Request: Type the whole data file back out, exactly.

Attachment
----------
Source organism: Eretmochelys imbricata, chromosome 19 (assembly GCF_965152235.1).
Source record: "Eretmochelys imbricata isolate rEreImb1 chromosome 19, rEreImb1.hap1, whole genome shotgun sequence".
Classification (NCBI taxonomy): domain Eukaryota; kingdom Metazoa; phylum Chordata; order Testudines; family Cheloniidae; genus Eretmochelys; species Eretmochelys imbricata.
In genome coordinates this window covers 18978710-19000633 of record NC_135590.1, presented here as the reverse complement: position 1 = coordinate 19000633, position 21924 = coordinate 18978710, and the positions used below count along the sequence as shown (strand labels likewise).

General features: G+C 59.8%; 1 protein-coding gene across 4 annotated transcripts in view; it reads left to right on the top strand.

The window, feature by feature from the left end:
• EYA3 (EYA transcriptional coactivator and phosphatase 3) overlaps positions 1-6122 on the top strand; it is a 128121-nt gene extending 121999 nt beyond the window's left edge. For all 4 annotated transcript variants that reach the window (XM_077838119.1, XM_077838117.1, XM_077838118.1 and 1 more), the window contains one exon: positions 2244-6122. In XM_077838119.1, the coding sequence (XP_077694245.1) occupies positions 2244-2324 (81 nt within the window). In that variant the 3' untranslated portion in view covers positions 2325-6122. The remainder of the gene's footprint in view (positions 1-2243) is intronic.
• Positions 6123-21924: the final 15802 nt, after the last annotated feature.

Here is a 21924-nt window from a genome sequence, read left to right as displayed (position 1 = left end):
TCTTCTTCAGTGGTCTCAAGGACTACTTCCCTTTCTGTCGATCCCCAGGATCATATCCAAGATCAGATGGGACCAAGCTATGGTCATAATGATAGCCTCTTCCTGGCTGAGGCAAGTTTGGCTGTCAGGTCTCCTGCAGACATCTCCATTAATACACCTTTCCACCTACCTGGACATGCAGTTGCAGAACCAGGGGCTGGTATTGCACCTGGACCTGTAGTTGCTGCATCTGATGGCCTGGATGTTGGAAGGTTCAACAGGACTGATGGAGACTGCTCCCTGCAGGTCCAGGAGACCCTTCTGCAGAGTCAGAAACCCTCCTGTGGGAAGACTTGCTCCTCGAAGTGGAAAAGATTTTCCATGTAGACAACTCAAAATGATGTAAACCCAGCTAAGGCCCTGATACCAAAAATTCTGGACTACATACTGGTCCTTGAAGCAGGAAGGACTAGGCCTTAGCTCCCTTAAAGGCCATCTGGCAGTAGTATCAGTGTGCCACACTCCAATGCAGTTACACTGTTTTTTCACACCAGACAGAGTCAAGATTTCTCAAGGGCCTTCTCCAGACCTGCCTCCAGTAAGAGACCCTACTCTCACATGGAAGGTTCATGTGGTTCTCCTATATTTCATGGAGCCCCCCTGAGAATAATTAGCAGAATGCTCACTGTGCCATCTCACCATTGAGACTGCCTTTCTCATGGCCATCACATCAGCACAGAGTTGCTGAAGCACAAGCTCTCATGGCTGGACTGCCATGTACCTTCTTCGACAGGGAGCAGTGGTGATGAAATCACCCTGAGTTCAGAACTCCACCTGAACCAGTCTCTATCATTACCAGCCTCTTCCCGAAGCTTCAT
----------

Source organism: Eretmochelys imbricata, chromosome 19 (assembly GCF_965152235.1).
Source record: "Eretmochelys imbricata isolate rEreImb1 chromosome 19, rEreImb1.hap1, whole genome shotgun sequence".
Classification (NCBI taxonomy): domain Eukaryota; kingdom Metazoa; phylum Chordata; order Testudines; family Cheloniidae; genus Eretmochelys; species Eretmochelys imbricata.
In genome coordinates this window covers 18978710-19000633 of record NC_135590.1, presented here as the reverse complement: position 1 = coordinate 19000633, position 21924 = coordinate 18978710, and the positions used below count along the sequence as shown (strand labels likewise).

General features: G+C 59.8%; 1 protein-coding gene across 4 annotated transcripts in view; it reads left to right on the top strand.

The window, feature by feature from the left end:
• EYA3 (EYA transcriptional coactivator and phosphatase 3) overlaps positions 1-6122 on the top strand; it is a 128121-nt gene extending 121999 nt beyond the window's left edge. For all 4 annotated transcript variants that reach the window (XM_077838119.1, XM_077838117.1, XM_077838118.1 and 1 more), the window contains one exon: positions 2244-6122. In XM_077838119.1, the coding sequence (XP_077694245.1) occupies positions 2244-2324 (81 nt within the window). In that variant the 3' untranslated portion in view covers positions 2325-6122. The remainder of the gene's footprint in view (positions 1-2243) is intronic.
• Positions 6123-21924: the final 15802 nt, after the last annotated feature.

Here is a 21924-nt window from a genome sequence, read left to right as displayed (position 1 = left end):
TCTTCTTCAGTGGTCTCAAGGACTACTTCCCTTTCTGTCGATCCCCAGGATCATATCCAAGATCAGATGGGACCAAGCTATGGTCATAATGATAGCCTCTTCCTGGCTGAGGCAAGTTTGGCTGTCAGGTCTCCTGCAGACATCTCCATTAATACACCTTTCCACCTACCTGGACATGCAGTTGCAGAACCAGGGGCTGGTATTGCACCTGGACCTGTAGTTGCTGCATCTGATGGCCTGGATGTTGGAAGGTTCAACAGGACTGATGGAGACTGCTCCCTGCAGGTCCAGGAGACCCTTCTGCAGAGTCAGAAACCCTCCTGTGGGAAGACTTGCTCCTCGAAGTGGAAAAGATTTTCCATGTAGACAACTCAAAATGATGTAAACCCAGCTAAGGCCCTGATACCAAAAATTCTGGACTACATACTGGTCCTTGAAGCAGGAAGGACTAGGCCTTAGCTCCCTTAAAGGCCATCTGGCAGTAGTATCAGTGTGCCACACTCCAATGCAGTTACACTGTTTTTTCACACCAGACAGAGTCAAGATTTCTCAAGGGCCTTCTCCAGACCTGCCTCCAGTAAGAGACCCTACTCTCACATGGAAGGTTCATGTGGTTCTCCTATATTTCATGGAGCCCCCCTGAGAATAATTAGCAGAATGCTCACTGTGCCATCTCACCATTGAGACTGCCTTTCTCATGGCCATCACATCAGCACAGAGTTGCTGAAGCACAAGCTCTCATGGCTGGACTGCCATGTACCTTCTTCGACAGGGAGCAGTGGTGATGAAATCACCCTGAGTTCAGAACTCCACCTGAACCAGTCTCTATCATTACCAGCCTCTTCCCGAAGCTTCAT